• Most important is that the refrigerator temperature for vaccine storage is always between +2°C and + 8°C.
  • Do not place the vaccine in the refrigerators door or use a combination refrigerator/freezer unit with one exterior door and an evaporator plate (cooling coil), which is usually located inside an icemaker compartment (freezer) within the refrigerator. These units have been shown to pose a significant risk of freezing vaccines, even when used for temporary storage! In addition, if the refrigerator has thawing cycles do not place the vaccine directly adhering to the back wall.
  • Please monitor temperature at least twice daily, if not automatically monitored.
  • Vaccines: follow the principle first in first out.
  • Immediately before use please control the expiry date of the vaccine. Also examine expiry dates of disinfectant and injection needles, if not ready to use vaccines are used


In the case of vaccine donations the WHO guideline for donations should be followed for donors and recipients. []

Medicinal products should have a residual shelf-life of at least one year. This may be difficult to achieve for vaccine donations but vaccines should have at least a residual shelf-life of 6 month, otherwise one has an unwanted donation.

Do not accept donations of medicinal products which are not licensed in the EU.

Do not accept donations with less shelf-life as above.

If unwanted donations arrived and cannot be sent back, see WHO guideline for safe disposal of pharmaceuticals []

5.3 Documentation of vaccination

A uniform vaccination certificate should be used.  Preferably the WHO certificate of immunisation (yellow international vaccination certificate).

However, there are different versions of this certificate. The correct version is the version where the front page include: []

  1. given name
  2. family name
  3. birthdate (month should be given in Latin letters to avoid confusion due to different formats, e.g. 3. June 2002 instead of 03/06/2002 or 06/03/2002)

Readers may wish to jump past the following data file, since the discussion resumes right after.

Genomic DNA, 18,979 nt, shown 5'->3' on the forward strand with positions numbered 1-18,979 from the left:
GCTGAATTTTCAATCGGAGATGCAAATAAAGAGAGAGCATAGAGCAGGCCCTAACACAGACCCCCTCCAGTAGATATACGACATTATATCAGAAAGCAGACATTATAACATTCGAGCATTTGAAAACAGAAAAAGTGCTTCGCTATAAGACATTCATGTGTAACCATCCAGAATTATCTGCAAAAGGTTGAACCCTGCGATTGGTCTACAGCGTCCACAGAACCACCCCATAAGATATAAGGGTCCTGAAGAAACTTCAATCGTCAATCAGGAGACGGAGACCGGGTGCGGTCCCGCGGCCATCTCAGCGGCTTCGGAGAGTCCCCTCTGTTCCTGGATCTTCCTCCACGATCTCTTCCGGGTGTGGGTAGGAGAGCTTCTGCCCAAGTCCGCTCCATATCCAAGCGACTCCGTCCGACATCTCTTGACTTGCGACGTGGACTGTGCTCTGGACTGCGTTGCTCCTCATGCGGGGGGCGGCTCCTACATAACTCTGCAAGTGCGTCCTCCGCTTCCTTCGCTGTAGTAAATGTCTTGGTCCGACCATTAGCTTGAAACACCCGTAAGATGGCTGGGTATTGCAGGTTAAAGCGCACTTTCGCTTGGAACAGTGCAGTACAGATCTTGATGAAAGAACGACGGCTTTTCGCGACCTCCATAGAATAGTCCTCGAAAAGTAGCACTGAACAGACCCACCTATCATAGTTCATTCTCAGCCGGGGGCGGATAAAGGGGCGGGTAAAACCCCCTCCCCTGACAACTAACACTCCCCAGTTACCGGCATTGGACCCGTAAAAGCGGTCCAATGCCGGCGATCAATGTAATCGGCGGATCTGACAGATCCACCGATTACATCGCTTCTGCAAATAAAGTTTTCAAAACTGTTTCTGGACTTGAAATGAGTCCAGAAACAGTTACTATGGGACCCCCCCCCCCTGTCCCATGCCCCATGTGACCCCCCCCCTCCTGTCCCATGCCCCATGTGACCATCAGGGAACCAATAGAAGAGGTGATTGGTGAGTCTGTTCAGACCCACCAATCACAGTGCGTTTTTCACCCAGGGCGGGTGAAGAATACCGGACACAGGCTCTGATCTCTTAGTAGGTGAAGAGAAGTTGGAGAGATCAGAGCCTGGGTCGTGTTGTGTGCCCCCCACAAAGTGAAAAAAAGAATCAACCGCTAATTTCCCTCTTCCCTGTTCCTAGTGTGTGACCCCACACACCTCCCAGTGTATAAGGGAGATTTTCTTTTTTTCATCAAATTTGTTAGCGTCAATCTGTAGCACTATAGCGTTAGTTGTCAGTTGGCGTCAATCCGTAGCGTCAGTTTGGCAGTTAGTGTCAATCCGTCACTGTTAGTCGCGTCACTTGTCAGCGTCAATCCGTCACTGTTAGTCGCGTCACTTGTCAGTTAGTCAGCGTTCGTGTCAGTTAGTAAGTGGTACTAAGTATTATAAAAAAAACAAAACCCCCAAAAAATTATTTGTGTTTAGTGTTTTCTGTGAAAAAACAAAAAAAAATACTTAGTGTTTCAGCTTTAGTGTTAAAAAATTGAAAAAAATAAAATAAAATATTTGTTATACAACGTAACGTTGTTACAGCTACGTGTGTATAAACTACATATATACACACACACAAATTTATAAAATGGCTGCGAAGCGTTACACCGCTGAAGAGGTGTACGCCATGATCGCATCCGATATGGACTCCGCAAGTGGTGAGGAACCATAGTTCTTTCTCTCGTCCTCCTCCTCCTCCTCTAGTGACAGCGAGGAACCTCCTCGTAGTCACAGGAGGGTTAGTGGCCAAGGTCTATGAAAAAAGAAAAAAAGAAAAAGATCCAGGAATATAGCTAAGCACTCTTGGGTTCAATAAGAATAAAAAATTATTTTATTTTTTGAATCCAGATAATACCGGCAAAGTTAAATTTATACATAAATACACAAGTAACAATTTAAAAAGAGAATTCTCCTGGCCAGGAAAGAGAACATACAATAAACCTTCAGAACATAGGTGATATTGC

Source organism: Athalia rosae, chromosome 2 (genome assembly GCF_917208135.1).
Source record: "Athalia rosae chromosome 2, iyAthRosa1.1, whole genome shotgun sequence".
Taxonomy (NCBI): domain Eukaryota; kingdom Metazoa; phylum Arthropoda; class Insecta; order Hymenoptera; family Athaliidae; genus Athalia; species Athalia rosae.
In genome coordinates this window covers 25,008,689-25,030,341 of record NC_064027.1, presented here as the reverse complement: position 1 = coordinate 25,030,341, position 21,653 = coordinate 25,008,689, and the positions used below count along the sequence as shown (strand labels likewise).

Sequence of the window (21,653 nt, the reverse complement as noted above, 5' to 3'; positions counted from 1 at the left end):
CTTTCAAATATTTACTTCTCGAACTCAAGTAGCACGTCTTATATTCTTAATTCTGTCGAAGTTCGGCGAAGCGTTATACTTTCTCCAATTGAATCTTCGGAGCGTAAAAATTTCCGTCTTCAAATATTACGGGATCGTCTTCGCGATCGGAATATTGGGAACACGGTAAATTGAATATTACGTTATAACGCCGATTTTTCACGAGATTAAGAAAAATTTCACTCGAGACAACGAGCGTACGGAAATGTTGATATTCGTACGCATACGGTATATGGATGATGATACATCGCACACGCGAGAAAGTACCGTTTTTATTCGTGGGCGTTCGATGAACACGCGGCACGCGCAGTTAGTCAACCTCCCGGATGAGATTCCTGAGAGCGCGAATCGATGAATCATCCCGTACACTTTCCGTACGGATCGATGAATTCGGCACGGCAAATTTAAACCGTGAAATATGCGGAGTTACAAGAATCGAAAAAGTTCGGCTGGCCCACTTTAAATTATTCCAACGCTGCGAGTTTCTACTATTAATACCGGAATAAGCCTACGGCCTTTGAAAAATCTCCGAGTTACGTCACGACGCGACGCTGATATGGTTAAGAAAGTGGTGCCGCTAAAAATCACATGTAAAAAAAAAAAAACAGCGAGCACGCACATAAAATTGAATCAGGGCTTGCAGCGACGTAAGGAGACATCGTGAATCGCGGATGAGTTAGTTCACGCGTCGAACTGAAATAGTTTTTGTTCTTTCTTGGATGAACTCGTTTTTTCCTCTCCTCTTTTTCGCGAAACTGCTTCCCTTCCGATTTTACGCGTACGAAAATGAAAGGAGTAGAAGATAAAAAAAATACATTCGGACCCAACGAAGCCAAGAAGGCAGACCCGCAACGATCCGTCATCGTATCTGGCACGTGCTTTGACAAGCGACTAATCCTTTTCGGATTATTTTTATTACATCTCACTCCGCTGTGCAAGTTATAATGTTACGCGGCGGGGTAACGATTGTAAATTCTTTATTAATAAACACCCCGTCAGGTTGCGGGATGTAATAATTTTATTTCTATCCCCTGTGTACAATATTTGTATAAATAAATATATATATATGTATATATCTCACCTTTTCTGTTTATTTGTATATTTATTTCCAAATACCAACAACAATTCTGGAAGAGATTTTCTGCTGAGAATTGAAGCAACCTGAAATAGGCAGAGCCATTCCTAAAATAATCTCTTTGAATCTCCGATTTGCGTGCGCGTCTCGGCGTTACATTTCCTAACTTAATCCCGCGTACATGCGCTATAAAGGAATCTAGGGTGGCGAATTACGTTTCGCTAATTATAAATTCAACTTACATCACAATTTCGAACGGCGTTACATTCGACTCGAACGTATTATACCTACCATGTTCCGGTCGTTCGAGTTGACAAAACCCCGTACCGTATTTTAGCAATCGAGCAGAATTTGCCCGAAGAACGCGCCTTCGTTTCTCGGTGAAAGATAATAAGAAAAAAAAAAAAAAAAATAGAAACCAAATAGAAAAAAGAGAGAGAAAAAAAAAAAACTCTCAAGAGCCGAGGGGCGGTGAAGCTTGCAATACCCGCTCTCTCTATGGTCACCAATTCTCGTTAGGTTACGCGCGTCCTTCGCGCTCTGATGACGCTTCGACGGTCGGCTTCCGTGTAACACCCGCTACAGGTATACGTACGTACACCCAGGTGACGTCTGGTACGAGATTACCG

4. registration number or insurance number

! This document should be written in English with Latin letters, a second language may be used in addition. English language is important since health care providers from different countries have to read and understand the document.

Here you can find an index of pharmaceutical/medical terms available from the European Pharmacopoeia (Council of Europe) in many languages including a definition

[]  (you have to register free of charge)


5.3.1 Name of vaccines

Vaccines are neither generics nor biosimilars. Each vaccines stands alone with its efficacy and adverse events following immunisation (AEFI).

Trade names of the same vaccine may be different in EU countries. For example: Hexavalent vaccines licensed in EU: Infanrix-hexa (GSK), Hexyon (SPMSD) distributed in Germany, Hexacim  = 2nd Tradename of Hexyon, Vaxelis (MSD) –  three of this vaccines have a different manufacture and different antigens on a molecular level. The INN name can`t be printed on the adhesive label, because it is too long.

To avoid medication errors resulting from the confusion of vaccine names a three letter code should be used for correct identification of the components in a combined vaccine in the vaccination certificate. So a tetravalent vaccine can be identified as DTaP-IPV or DTaP-HBV or MMR-VAR independent of its trade name.  A hexavalent vaccine can be identified as DTaP-HBV-HIB-IPV.


5.4 Injection technique

Vaccinees should sit to avoid severe injuries due to fainting.

This risk may be higher in vaccinees with trauma or foreign setting with language problems.

How to administer vaccines i.m. or s.c. Find a short instruction on Administration by the Intramuscular (IM Route) []

Vaccines containing adjuvants (e.g. aluminium-adsorbed antigen)

  • Must be injected deep into the muscle mass
  • Should not be adminitered s.c. or i.c.
  • Because they can cause local irritation, inflammation, granuloma formation and tissue necrosis (Red Book, 2003, 18)

Air (steril, about 200 µl) in the ready to use syringe should be injected with the vaccine.  Injection needles should be dry at the outside, to reduce the possibility of sensitization against vaccine ingredients.


5.5 (Paediatric) pain reduction

A guideline of reducing pain during vaccine injections (Sept 2015) can be found here


For infants breastfeeding during immunization, or using sucrose solutions (20%) is helpful.

Recommendations for all ages are given.

How to hold an infant?

Pictures regarding this topic can be found here []    free access English and Spain

Gloves are not required for immunization according to CDC []